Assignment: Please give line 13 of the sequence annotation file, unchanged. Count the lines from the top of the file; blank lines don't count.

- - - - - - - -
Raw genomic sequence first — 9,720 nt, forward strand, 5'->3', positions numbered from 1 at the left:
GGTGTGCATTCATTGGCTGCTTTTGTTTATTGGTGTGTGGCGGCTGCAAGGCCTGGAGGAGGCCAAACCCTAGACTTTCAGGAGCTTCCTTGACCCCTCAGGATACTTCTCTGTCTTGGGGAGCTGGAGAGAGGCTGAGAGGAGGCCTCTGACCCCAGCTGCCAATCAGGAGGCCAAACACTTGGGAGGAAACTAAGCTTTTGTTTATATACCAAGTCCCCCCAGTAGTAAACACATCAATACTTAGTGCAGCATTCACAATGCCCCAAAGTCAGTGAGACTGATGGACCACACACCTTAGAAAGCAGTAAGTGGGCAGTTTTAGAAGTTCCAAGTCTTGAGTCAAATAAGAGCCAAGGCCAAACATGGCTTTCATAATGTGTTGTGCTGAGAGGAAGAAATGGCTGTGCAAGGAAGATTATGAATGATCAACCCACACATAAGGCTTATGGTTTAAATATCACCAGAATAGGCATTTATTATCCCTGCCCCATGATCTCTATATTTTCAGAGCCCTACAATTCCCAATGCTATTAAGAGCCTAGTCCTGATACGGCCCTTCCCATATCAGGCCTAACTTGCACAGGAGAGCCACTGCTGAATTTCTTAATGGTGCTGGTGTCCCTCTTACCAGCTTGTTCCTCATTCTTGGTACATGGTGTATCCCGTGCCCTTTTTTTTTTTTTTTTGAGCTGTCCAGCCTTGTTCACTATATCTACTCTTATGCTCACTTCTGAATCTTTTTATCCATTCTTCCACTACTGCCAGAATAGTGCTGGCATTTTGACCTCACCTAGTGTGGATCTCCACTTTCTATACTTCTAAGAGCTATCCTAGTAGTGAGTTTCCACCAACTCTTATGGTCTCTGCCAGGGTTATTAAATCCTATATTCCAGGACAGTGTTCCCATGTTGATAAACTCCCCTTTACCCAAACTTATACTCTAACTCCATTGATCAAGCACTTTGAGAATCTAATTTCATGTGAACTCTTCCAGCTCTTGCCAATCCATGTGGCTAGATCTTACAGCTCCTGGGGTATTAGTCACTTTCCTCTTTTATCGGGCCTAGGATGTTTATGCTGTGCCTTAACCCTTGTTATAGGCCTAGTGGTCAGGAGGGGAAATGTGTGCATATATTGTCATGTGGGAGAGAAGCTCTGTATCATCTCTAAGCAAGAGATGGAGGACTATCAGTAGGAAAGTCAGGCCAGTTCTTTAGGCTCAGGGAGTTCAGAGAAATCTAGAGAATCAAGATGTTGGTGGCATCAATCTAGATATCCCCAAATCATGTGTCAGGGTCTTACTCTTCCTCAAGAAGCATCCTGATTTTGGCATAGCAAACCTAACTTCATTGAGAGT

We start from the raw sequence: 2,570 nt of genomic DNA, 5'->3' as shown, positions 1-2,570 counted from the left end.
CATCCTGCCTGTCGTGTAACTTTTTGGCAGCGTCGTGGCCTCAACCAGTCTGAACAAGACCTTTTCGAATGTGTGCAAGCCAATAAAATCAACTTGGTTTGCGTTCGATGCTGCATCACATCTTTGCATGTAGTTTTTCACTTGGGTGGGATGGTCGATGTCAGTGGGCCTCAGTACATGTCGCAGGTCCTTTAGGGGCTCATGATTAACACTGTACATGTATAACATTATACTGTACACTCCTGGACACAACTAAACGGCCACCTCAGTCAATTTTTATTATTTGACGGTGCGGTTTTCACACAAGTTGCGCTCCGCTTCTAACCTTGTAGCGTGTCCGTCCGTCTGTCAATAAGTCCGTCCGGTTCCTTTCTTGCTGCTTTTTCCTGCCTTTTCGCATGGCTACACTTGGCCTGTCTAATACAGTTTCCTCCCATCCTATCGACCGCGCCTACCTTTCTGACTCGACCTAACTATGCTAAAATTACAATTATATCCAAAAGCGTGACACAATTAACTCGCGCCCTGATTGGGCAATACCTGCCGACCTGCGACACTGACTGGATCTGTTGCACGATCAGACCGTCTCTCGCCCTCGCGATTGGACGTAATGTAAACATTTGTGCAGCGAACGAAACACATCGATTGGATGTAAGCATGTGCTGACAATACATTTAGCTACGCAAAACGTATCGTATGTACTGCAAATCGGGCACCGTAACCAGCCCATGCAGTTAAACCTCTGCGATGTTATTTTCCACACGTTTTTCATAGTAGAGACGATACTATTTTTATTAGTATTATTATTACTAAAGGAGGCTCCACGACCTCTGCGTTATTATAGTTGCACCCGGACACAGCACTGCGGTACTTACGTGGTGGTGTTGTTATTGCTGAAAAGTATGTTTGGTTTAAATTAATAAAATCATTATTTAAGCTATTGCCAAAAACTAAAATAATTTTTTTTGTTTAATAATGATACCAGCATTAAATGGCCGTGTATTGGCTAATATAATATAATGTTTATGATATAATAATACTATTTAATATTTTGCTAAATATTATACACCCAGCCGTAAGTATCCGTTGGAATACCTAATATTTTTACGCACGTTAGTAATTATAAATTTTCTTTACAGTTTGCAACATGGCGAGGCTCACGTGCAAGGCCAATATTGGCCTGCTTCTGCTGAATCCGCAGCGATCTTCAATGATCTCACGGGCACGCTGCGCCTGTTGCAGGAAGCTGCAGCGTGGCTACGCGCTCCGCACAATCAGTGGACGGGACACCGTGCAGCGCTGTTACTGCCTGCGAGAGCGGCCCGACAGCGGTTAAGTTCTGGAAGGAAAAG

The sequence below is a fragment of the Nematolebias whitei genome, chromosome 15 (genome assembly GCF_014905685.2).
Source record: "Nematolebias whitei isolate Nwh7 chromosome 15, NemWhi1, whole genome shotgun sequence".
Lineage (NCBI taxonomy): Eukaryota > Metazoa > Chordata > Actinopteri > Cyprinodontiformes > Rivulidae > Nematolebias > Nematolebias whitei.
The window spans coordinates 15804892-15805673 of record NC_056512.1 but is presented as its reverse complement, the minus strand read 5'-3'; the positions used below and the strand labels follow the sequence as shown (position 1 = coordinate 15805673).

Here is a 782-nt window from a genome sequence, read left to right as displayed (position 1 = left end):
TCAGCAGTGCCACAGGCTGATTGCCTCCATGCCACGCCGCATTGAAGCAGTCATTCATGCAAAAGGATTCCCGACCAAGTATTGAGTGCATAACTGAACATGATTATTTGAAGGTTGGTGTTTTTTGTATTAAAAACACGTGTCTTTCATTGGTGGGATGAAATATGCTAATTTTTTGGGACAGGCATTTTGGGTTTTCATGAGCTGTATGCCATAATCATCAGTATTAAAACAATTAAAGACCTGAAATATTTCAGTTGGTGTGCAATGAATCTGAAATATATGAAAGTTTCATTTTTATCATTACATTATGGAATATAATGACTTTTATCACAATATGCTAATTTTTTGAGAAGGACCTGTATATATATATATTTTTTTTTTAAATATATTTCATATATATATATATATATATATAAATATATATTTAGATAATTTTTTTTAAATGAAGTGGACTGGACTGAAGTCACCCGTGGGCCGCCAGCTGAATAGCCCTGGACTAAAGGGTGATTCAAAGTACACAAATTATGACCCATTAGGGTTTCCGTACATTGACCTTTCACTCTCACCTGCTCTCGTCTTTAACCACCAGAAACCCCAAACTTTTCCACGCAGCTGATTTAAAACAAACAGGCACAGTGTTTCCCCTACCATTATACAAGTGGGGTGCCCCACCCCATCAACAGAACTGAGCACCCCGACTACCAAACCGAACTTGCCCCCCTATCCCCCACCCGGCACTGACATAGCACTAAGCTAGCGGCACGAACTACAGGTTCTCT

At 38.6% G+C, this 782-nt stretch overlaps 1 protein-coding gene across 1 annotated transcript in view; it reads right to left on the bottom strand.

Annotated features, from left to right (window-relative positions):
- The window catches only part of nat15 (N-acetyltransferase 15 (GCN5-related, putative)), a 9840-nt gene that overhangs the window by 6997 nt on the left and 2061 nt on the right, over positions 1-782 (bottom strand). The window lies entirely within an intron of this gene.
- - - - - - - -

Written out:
- The window catches only part of nat15 (N-acetyltransferase 15 (GCN5-related, putative)), a 9840-nt gene that overhangs the window by 6997 nt on the left and 2061 nt on the right, over positions 1-782 (bottom strand). The window lies entirely within an intron of this gene.